The Trademark Review and Adjudication Board (TRAB) recently released an analysis of its decisions which were overruled by the courts in 2017, in which it observed that the ratio of court decisions rendered against its own adjudications in the first instance and on appeal has increased each year. In addition to these statistics, the TRAB provided a commentary on issues such as admitting new evidence in court proceedings, changes of circumstances and trademark coexistence agreements.
The submission of experimental data after the filing date (also known as post-filing data) in support of the patentability of inventions has long been debated in the Chinese patent community. While opinions are divided in this regard, post-filing data provided by the applicant or patentee may serve as useful evidence if an invention is challenged for substantive defects.
The State Intellectual Property Office recently announced that a number of official patent application fees would be waived as of 1 August 2018. In addition, if a patent applicant or patentee meets the criteria for annuity reduction as set out in Article 3 of the Measures on the Reduction of Patent Official Fees, the reduction period will be extended from six years (calculated from the year of grant) to 10 years.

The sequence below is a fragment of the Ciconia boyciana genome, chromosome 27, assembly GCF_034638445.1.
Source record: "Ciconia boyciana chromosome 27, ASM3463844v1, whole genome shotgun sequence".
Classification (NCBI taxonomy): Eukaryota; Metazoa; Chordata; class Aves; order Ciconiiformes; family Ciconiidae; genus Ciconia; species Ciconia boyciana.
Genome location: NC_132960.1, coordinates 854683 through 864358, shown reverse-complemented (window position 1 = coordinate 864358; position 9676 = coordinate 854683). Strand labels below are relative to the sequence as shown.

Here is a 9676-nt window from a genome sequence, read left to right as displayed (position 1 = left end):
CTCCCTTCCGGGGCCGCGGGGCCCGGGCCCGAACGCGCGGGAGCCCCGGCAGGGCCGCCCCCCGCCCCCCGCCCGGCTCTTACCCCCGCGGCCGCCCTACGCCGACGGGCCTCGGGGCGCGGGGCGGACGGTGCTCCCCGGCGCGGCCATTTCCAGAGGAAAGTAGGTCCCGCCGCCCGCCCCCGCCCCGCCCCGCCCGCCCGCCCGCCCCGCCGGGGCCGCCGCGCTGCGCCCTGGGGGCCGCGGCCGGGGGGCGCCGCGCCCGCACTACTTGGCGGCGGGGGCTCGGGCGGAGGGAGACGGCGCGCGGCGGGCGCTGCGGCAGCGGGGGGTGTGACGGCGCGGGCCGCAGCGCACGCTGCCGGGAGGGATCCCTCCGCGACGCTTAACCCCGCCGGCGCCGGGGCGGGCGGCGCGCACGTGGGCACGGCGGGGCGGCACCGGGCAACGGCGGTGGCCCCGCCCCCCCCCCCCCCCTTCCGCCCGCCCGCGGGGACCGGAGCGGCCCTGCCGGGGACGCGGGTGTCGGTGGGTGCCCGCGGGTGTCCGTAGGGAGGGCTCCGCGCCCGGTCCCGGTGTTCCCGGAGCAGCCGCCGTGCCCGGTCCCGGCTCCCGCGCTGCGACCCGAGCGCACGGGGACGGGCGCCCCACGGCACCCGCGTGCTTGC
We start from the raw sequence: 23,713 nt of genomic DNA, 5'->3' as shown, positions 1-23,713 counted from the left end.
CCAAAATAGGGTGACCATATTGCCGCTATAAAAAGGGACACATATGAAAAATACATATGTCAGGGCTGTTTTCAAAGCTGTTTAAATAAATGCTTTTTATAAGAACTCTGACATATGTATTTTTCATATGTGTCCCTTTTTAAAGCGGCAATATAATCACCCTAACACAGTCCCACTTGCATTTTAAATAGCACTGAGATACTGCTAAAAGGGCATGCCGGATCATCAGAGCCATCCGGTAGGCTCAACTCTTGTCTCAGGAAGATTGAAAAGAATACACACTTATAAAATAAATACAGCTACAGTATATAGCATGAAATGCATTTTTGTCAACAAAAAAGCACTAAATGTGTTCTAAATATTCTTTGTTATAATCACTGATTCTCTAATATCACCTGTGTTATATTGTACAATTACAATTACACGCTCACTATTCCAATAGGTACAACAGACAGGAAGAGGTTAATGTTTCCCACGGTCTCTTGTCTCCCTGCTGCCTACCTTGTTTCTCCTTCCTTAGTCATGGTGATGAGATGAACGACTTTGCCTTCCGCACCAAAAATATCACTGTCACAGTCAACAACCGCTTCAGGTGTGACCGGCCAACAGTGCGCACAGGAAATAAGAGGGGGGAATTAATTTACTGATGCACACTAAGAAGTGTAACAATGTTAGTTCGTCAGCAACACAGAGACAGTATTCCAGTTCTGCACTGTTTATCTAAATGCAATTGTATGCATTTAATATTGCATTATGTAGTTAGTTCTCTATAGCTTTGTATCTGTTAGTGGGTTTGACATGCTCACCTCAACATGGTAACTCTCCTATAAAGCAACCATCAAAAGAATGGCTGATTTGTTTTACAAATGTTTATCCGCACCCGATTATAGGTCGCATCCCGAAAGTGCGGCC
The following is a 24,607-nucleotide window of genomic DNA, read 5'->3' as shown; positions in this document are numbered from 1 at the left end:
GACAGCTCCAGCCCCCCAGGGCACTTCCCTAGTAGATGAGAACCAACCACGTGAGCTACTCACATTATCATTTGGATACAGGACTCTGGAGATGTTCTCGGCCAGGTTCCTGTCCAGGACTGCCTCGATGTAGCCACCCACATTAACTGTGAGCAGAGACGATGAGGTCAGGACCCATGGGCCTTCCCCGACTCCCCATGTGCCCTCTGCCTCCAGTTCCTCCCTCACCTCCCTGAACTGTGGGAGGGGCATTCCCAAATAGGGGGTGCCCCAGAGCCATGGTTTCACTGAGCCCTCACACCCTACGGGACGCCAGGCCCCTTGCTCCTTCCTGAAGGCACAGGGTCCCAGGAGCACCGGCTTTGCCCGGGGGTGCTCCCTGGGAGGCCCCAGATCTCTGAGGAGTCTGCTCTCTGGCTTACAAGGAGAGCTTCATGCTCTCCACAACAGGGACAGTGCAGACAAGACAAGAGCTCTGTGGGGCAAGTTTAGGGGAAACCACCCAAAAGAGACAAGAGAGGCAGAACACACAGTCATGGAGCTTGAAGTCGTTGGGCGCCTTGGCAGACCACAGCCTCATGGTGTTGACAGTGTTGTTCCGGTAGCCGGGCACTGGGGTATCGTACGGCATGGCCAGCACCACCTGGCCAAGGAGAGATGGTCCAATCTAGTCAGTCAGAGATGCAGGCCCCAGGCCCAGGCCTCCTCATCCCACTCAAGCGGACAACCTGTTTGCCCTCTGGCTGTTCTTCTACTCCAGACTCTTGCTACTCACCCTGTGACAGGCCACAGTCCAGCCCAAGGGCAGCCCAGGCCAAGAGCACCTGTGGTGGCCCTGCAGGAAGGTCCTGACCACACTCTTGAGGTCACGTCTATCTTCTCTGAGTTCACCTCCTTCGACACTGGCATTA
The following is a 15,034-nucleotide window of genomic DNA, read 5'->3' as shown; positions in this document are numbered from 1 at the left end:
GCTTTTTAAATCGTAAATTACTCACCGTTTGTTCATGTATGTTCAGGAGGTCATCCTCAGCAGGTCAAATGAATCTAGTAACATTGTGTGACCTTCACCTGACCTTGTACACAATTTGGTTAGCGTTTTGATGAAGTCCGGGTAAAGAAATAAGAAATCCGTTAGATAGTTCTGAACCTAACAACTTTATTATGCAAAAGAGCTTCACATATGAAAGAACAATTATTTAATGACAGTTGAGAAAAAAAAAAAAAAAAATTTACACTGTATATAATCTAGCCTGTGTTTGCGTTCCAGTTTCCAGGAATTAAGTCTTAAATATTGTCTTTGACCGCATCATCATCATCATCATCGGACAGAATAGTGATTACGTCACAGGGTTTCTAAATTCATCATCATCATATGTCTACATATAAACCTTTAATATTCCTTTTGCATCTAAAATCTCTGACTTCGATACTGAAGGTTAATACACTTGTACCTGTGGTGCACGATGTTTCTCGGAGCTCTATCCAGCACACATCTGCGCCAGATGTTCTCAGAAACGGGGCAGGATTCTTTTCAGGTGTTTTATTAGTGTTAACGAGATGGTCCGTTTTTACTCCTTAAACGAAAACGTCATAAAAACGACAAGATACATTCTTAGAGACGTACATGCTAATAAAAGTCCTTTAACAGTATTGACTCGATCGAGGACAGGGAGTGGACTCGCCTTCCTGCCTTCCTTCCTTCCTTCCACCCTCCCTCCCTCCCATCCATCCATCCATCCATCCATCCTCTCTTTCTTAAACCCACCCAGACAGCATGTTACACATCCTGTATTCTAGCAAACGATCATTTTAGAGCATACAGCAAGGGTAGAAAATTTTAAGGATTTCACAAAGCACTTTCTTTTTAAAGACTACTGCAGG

Requesting Customs to seize export products on grounds of patent infringement can be a potent legal tool against exporters. If the products involved are subsequently detained by the court and found to be infringing, they will be destroyed. However, it is difficult for patentees to organise customs seizures of exported patent-infringing products. If the other party files a counterclaim, the patentee may end up shooting itself in the foot.
Too many trademarks are filed in China for the purpose of trading them as a commodity for profit. These marks are not filed for the purpose of functioning as a source indicator of goods or services, which leads to frequent procedures before the Trademark Review and Adjudication Board. The courts should scrutinise evidence of use more closely if it is suspected to have been forged by a trademark registrant. The level of scrutiny demonstrated by the Beijing High Court in a recent case is therefore most welcome.